Eaton CO2 reduction technologies for Heavy-Duty diesels
Eaton demonstrated a range of waste heat recovery (WHR) technologies for heavy-duty diesel engines at the IAA Commercial Vehicles show in Hanover, Germany, as well as variable valve timing systems, highlighting their potential to reduce fuel consumption and help reduce emissions.
Both indirect and direct WHR systems were on display. The organic Rankine cycle (ORC) design recovers waste heat indirectly using a heat exchanger with the exhaust system. Alternatively, Eaton’s “electrified” system recovers energy directly using an exhaust-driven Roots compressor in conjunction with a motor/generator.
ORC WHR systems can yield fuel-economy improvements of around 5%, but system cost is high, involving a small external combustion piston engine. Eaton looked at what fluids were already carried on board the vehicle to avoid adding another for the ORC WHR system. The first fluid the company considered was ethylene glycol, already used in engine coolant systems.
As Larry Bennett, director of advanced engineering, Eaton Vehicle Group, observes, the fluid would already be hot from use as an engine coolant, but would it have the potential to add more exhaust heat to it and extract more energy? “Now we can create most of the ORC system with existing componentry,” said Bennett. “We now have a U.S. Department of Energy (DOE) grant. We’re working with Paccar, Shell Oil and Mississippi State University, which is where all the actual testing will take place.
“Shell is working on a fluid that has the capability to do this for us. The idea is to see if we can achieve enough waste heat and form this face transition, then utilize it and see if it’s going to work.”
One of Eaton’s research scientists suggested that diesel exhaust fluid (DEF)/AdBlue urea solution for exhaust aftertreatment of oxides of nitrogen (NOx) would be an ideal ORC fluid.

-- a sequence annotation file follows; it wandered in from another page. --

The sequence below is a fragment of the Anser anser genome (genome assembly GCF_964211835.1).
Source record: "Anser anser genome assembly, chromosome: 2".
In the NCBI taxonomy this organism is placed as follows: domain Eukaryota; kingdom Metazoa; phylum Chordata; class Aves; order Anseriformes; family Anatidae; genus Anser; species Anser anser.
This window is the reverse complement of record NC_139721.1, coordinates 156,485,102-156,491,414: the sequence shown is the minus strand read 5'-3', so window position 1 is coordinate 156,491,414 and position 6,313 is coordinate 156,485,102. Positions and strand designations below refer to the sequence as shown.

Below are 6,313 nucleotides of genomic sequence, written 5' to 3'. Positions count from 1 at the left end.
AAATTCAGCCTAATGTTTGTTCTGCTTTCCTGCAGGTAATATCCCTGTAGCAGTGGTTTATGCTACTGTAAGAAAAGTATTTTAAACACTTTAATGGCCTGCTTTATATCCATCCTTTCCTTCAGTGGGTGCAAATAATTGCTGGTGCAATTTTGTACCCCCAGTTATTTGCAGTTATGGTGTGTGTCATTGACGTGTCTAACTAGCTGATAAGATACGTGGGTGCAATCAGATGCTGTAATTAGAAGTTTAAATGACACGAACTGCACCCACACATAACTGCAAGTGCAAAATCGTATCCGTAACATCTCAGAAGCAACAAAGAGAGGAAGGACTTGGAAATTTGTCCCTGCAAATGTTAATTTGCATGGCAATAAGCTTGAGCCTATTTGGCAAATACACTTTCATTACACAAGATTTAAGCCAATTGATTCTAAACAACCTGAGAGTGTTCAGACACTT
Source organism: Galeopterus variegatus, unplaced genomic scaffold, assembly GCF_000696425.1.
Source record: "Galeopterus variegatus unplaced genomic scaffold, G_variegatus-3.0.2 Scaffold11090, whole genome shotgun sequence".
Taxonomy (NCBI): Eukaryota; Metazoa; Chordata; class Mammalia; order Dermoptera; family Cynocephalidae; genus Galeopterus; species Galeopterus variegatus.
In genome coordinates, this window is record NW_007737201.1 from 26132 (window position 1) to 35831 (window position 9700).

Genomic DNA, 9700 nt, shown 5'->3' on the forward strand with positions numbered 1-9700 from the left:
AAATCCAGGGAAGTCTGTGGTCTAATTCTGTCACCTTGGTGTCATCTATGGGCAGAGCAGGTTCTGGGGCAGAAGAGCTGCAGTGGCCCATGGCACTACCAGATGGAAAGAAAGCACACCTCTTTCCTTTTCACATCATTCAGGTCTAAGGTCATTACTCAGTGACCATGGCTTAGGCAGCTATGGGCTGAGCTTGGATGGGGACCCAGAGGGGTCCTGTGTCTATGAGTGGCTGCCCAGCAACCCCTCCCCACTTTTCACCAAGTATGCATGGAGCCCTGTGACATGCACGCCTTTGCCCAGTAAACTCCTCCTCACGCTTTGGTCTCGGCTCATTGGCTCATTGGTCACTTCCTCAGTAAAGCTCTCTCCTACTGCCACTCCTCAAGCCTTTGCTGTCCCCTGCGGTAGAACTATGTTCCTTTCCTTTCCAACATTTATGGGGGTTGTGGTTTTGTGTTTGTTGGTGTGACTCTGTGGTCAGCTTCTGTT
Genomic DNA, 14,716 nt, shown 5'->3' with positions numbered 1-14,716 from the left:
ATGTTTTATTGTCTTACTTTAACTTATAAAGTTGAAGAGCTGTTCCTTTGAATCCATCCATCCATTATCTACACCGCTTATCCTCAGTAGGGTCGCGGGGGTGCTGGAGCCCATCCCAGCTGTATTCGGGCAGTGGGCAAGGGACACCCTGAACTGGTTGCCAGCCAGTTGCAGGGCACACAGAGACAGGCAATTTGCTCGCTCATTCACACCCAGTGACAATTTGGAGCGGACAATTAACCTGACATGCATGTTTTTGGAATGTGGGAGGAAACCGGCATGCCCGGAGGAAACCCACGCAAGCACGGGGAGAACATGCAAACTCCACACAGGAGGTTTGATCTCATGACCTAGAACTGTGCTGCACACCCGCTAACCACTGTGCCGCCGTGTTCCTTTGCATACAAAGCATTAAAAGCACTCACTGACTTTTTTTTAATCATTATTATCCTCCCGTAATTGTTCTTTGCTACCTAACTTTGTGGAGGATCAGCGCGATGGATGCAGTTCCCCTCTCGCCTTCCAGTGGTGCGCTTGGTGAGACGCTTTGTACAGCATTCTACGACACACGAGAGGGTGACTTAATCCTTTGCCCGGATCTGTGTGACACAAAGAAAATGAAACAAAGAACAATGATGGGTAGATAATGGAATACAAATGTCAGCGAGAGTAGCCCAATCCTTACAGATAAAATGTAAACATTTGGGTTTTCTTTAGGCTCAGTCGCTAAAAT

“The idea is exactly the same—you perform the Rankine cycle by boiling the DEF fluid,” explained Bennett. “One of the interesting byproducts is that after you heat it up, ammonia gas comes off and when you cool it down, it doesn’t want to readily return to the liquid state. We can store that ammonia gas.”
Once the engine has cooled down and is restarted, NOx output and treatment is an issue. “If you start it back up, you’re producing a ton of NOx because you don’t have ammonia gas to be able to treat it,” said Bennett. “You need the temperature in the exhaust system to get up to 250°C in order to take the liquid ammonia you’re injecting to get it to vaporize so that you can treat the NOx.”
The ammonia stored from the evaporated DEF should be enough to treat NOx for the first 15 minutes as the engine comes up to operating temperature. “It’s all research, all modeling simulation, but it appears feasible,” he said. The direct WHR system involves fitting a Roots compressor system right next to the exhaust manifold and using the exhaust gas flow to drive the compressor rotors. Short-term testing shows that the energy can be recaptured.
“The initial concept is to have a motor/generator hooked up to it, then basically take the energy and put it in a battery,” said Bennett. This is not the most efficient way to recapture energy, but it offers another possibility. Eaton’s research scientists believe that this system could be used as a pump when there is a need for high rates of exhaust gas recirculation (EGR). The system could potentially deliver high rates of EGR independent of engine speed.
Eaton had previously developed an electronically assisted variable speed supercharger for use with gasoline engines. “In this application, we can now vary, independent of engine speed, the amount of boost that the engine can get,” Bennett explained. “On a diesel, that has a lot of advantages in the form of downsizing and instant torque. The big thing would be to manage airflow and exhaust flow independent of engine speed.” That capability would be highly attractive to engine manufacturers.
The direct WHR system has shown through simulation a 22% improvement in fuel economy while reducing NOx, Eaton claims.
Variable valve actuation has not been widely used so far with diesel engines, but there are a number of potential advantages. The first is a compression engine brake. Early intake valve closing and late intake valve closing could reduce combustion temperatures and NOx, or improve efficiency.
“You could have early exhaust valve closing for a transient to give faster boost in a turbocharger,” said Majo Cecur, engineering manager, advanced valvetrain, Eaton Vehicle Group. “You could de-activate cylinders in light load conditions so that you could have better fuel efficiency.”
Eaton is investigating valve operation designs that would enable a range of such functions.